14:00 Chris Wymant (Big Data Institute, University of Oxford)
Analysis of pathogen genetic sequence data to help prevent the spread of infectious diseases
Infectious diseases kill millions of people every year. Epidemiological studies of these diseases try to identify patterns that are associated with disease spread, so that we can more effectively intervene and improve public health. Molecular epidemiology uses molecular data for this aim; in particular, the genetic sequence of the pathogen from infected individuals. Sequences accumulate mutations over time, and so such data allow us to make inferences about the pathogen's evolutionary history and perhaps about factors affecting it, i.e. the story of the epidemic from the pathogen's point of view. After a general introduction to this field of work I will explain our molecular epidemiological method 'phyloscanner', some applications of it to large HIV datasets, what we learned, the statistical models involved, and ways in which we would like these models to be better.
15:30 Julia Brettschneider (Department of Statistics, University of Warwick)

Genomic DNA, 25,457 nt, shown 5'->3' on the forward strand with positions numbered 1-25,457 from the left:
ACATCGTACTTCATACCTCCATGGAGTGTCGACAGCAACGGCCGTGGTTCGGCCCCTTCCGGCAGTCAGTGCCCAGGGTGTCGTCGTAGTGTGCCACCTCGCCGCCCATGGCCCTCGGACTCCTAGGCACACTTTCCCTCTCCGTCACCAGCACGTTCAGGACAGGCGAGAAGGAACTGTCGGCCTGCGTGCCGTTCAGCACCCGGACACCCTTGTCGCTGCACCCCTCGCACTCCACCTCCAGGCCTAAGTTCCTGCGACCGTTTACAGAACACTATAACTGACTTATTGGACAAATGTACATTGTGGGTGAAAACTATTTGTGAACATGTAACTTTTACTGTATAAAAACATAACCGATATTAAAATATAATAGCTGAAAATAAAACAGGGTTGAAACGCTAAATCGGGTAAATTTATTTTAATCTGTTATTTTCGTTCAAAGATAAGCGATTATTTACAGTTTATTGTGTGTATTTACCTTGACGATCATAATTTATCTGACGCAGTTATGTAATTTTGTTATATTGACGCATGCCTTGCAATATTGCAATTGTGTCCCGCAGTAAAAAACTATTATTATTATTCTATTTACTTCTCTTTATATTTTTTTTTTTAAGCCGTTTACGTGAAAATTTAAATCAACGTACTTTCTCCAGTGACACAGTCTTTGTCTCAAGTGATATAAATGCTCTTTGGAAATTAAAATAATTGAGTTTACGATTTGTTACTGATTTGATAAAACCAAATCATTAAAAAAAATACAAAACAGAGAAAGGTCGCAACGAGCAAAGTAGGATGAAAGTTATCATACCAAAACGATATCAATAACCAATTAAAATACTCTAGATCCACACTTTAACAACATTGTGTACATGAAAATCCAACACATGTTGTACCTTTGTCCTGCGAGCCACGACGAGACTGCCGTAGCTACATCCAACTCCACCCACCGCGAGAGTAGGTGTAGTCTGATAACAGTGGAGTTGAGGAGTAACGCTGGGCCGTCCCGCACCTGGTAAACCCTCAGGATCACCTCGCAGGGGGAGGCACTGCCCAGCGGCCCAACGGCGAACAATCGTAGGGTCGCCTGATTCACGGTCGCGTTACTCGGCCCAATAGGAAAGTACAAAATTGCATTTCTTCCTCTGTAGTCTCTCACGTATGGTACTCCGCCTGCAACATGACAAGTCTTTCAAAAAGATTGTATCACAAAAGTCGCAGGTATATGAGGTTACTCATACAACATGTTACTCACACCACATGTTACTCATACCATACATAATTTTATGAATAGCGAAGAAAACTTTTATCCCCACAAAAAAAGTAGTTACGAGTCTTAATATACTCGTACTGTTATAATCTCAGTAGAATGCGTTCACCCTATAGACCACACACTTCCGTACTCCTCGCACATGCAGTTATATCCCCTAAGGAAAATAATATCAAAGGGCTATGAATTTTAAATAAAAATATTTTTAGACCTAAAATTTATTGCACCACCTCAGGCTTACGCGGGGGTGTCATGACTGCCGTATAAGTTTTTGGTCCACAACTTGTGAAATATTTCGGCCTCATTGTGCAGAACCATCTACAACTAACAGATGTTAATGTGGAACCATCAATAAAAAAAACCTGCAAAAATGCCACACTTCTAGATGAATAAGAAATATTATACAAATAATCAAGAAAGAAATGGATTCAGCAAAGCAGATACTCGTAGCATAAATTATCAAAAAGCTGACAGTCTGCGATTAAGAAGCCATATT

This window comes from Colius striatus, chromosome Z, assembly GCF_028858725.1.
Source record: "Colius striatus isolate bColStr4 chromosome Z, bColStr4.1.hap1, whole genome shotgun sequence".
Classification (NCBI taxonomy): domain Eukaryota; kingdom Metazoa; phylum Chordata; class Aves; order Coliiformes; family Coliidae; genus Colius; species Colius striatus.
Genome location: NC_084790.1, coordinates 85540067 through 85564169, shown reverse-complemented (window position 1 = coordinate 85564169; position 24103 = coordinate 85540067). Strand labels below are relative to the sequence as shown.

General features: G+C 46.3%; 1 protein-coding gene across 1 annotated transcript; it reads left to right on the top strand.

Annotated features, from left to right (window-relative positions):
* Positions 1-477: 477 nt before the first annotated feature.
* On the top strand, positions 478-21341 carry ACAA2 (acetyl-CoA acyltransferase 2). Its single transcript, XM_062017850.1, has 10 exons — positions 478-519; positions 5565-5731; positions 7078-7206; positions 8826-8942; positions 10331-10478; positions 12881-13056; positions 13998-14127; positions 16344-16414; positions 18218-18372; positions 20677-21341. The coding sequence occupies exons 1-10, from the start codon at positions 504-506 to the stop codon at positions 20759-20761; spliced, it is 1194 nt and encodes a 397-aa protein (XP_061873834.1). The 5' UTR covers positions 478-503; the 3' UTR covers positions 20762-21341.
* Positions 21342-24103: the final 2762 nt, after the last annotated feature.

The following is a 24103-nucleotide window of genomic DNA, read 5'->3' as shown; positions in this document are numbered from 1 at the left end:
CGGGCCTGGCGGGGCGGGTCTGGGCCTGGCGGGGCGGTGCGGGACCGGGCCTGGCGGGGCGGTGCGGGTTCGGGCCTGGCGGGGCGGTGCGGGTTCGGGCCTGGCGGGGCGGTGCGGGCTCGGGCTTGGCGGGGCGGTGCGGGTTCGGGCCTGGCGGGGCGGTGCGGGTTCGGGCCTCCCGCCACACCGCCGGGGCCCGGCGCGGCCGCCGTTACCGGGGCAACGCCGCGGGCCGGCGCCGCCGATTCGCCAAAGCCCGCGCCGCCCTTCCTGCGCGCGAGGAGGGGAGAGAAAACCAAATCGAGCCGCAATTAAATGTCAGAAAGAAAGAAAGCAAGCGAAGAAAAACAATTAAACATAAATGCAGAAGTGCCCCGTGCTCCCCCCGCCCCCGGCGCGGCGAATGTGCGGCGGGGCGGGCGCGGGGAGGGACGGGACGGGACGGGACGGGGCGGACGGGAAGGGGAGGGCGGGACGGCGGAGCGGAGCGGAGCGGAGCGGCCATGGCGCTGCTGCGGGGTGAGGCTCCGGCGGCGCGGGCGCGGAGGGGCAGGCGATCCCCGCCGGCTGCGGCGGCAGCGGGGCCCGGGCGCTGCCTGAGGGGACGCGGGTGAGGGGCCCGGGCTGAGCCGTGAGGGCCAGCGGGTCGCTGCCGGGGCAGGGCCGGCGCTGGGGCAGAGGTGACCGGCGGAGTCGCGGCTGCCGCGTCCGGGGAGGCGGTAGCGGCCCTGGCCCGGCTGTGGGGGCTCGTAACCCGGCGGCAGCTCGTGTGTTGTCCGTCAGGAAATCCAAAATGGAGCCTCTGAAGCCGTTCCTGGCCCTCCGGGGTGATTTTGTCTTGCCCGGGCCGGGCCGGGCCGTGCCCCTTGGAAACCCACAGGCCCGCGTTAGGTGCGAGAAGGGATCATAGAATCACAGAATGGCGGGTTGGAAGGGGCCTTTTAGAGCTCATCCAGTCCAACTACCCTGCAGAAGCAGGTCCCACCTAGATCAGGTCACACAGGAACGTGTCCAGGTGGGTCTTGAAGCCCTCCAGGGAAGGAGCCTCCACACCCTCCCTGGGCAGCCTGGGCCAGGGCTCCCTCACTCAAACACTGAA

Spatial statistics in scientific research involving image data
Progress in imaging technologies has opened up new avenues for scientific research. Statistical methodology needs to be adapted and extended to optimally exploit the available data and address questions formulated by scientists. Interdisciplinary dialog about new types of data can also lead to better models of the measurement process, to improved preprocessing and quality assessment of the data and to novel methods of knowledge extraction and models of the measurement process. In X-ray CT, for example, planar point processes are a natural model for dead pixels. Concepts such as complete spatial randomness can for example be explored with functions capturing between point interactions. They can be used to make statements and inference about the state of the detectors. In fluorescent confocal microscopy, a central interest is the imaging of protein concentration. Distances between point clouds can be captured, for example, using the earth movers distance. In cell biology, this can be used to model relative abundance of two protein species or to describe and analysis of the temporal evolution of a single protein.